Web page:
Born in York, England; composer/arranger/alto & sop saxes/piano/percussion. Trevor Watts' family moved to Halifax in Yorkshire when he was 6 months old, and that is where he was brought up.
Trevor is a completely self taught musician, and his early inspirations came from his fathers love of Jazz, and the large collection of 78's that his father brought back after living in Canada and visiting the States on many occasions in the 1920's.
Trevor had to do his National Service in the RAF, and joined the RAF band in 1959. It was there he met John Stevens and Paul Rutherford amongst others and formed the musical association that was to become the Spontaneous Music Ensemble and Amalgam in the early 60's. These groups radically changed the face of European style Jazz and improvised music, and opened up the way for others. Shortly before the formation of the SME in 1965, Trevor had gained some experience playing at the Marquee Club in London with the likes of Sonny Boy Williamson, Long John Baldry and Rod Stewart amongst others. The SME although starting as a collective, gradually was taken over by John Stevens, so Trevor used his group Amalgam to further his own more personal style of music.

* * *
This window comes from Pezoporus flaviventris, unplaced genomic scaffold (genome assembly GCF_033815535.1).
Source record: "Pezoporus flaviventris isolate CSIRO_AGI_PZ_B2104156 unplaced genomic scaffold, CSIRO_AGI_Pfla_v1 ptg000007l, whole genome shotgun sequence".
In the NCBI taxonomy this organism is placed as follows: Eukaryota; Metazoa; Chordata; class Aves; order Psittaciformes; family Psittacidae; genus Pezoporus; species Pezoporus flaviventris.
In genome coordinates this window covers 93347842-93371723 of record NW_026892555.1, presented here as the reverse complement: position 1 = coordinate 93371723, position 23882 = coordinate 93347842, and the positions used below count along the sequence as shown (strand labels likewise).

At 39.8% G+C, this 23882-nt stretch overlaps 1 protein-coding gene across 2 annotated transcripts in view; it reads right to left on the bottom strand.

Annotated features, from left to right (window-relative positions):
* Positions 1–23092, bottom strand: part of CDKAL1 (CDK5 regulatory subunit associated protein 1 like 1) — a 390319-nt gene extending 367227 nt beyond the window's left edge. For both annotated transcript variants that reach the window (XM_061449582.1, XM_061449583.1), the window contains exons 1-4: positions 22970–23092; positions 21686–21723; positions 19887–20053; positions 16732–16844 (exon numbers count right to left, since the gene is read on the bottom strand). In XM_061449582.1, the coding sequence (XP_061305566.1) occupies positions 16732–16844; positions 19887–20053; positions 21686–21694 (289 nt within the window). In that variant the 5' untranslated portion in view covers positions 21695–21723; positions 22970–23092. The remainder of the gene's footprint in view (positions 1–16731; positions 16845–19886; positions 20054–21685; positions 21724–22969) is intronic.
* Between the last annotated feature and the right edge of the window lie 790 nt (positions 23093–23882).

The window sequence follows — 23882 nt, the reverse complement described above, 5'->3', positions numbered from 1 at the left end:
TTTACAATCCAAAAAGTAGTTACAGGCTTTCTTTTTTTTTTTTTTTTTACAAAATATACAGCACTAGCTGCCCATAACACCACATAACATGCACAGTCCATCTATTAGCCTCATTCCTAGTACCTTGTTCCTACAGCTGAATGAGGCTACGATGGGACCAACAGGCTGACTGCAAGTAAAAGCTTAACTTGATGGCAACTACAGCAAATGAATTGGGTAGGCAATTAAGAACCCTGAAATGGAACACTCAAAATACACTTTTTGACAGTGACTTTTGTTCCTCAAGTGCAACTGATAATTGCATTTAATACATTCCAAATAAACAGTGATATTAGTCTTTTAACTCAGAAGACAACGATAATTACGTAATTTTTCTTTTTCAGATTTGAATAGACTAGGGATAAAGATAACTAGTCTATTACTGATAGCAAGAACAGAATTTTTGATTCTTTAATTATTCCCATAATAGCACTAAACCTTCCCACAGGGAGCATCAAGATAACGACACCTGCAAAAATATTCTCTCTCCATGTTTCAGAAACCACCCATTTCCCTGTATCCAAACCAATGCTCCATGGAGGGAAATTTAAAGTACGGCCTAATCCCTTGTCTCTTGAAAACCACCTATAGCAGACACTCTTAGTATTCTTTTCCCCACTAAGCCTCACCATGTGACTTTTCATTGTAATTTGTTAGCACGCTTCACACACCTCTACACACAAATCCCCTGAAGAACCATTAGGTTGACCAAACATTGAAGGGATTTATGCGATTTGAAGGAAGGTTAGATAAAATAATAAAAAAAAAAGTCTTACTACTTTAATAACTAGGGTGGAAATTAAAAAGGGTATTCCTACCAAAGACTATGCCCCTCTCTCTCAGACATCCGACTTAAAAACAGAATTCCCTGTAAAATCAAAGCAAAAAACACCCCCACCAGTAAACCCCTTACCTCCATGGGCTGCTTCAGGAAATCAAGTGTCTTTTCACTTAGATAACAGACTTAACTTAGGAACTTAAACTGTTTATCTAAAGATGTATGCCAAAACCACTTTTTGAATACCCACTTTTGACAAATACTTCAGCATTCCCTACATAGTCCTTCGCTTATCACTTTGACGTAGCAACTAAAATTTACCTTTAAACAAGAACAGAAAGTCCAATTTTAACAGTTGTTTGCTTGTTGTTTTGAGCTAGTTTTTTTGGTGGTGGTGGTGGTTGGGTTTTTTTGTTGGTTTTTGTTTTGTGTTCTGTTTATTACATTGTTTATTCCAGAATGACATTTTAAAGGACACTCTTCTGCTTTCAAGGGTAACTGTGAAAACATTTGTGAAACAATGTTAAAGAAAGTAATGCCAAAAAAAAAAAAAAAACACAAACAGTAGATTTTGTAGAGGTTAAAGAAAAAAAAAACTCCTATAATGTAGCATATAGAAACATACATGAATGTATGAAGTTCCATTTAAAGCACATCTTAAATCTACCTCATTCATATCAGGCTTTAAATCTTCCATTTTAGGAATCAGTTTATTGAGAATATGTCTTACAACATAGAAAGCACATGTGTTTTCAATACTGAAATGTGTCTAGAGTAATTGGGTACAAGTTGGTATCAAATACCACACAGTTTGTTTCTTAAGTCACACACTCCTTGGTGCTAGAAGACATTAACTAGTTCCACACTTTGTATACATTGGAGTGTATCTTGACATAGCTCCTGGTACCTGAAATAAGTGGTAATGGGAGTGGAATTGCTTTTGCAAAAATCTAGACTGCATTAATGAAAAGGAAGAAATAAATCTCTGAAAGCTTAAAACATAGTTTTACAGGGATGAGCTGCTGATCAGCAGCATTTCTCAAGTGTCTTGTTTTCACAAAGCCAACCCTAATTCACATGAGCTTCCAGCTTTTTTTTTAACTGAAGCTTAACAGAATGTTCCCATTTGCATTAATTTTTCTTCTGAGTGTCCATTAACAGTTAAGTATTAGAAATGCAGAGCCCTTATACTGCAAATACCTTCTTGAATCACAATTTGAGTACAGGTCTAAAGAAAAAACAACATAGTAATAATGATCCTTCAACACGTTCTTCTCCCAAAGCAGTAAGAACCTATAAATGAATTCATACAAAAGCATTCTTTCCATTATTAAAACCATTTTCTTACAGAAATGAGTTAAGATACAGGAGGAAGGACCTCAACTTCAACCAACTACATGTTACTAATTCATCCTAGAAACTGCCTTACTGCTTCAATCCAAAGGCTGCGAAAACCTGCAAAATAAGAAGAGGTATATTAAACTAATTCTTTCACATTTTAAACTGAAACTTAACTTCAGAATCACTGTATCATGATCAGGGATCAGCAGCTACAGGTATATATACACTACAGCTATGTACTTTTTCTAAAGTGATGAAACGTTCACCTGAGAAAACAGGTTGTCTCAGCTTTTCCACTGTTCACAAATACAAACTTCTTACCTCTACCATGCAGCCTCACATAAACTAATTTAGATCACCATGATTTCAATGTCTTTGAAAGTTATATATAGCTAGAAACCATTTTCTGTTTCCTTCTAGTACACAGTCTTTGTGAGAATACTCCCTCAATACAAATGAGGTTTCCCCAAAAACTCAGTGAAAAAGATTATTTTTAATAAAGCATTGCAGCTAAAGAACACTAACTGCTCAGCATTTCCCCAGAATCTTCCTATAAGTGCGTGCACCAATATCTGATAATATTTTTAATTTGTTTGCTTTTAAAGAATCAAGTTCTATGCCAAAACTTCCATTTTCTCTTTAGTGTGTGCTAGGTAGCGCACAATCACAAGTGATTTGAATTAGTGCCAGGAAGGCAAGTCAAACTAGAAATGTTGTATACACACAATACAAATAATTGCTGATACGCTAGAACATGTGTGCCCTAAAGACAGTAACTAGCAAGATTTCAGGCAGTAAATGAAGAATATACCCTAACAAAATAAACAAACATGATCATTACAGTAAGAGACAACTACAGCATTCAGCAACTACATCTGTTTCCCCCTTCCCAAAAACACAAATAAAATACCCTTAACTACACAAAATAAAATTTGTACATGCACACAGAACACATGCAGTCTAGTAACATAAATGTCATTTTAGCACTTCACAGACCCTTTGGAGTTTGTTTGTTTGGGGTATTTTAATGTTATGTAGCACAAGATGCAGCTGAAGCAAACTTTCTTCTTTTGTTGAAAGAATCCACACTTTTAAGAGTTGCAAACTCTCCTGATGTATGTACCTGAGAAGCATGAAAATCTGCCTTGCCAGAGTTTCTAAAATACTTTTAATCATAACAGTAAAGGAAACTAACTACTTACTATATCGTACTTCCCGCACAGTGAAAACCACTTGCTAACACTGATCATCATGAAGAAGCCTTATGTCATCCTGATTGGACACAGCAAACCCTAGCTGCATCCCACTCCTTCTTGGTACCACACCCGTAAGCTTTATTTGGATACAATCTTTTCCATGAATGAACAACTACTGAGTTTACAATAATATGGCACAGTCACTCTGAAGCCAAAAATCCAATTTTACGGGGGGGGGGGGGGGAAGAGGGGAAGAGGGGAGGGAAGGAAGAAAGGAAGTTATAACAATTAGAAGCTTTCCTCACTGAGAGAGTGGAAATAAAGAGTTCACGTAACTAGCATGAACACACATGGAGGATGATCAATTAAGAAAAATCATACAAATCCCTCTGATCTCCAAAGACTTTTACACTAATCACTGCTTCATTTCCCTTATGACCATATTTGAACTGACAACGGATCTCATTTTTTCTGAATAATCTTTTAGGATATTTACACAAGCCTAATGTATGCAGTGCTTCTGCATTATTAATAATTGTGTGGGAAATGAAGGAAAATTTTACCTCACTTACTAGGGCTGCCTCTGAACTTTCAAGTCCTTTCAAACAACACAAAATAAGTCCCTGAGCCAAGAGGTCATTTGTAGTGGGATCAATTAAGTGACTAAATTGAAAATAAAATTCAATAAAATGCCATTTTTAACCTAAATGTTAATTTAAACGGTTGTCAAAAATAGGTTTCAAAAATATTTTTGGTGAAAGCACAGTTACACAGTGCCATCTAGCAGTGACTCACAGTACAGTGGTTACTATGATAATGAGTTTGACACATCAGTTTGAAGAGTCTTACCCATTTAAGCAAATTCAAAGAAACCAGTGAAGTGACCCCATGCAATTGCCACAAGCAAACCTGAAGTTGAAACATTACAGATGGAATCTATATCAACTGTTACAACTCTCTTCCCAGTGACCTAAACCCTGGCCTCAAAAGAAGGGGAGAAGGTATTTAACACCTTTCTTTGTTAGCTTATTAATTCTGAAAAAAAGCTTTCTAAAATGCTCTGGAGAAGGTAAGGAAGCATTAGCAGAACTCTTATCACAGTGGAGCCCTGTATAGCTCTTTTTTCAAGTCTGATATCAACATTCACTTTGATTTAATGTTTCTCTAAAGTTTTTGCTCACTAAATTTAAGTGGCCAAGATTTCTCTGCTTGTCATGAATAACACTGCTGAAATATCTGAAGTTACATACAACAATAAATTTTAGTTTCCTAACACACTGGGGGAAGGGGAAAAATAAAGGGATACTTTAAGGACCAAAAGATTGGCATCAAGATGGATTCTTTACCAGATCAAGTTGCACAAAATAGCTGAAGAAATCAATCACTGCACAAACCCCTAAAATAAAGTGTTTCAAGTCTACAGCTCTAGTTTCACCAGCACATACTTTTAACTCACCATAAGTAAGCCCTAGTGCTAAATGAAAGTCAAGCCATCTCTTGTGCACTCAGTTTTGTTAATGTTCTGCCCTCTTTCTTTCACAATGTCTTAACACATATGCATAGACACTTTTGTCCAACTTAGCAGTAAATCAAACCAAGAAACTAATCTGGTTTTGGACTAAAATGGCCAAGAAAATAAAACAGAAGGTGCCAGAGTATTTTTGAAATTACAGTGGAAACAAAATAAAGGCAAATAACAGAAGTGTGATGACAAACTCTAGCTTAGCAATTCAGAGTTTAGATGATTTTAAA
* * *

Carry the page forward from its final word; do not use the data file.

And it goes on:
Amalgam incorporated many different elements within the music. These elements were mainly introduced by the different types of musicians within the group. Trevor always believing that it didn't matter what "style" a person played, but that if the desire was there to play together, a way could be found. This resulted in wrong labels being placed on the group at certain times in the 70's like "Jazz Rock" for instance, but as Watts never acknowledges verbal cliches to describe a music, it certainly was never an attempt at "Jazz Rock". In the same way, the the Moire Music Drum Orchestra wasn't an attempt at "Afro Jazz". These projects were a way of creating a situation whereby musicians of different persuasions could function together without radically changing the way they each individually played. Some of those who passed through Amalagam were such as Barry Guy, Harry Miller, John Stevens, Stan Tracey, Paul Rutherford and others. But the most significant period for that group was between around 1974 and 1979. That was the group of Keith Rowe (guitar), Colin McKenzie (Bass Gtr), Liam Genockey (Drums) and Trevor Watts (alto & sop saxes). This quartet worked long and hard on the music (Impetus: Wipe Out).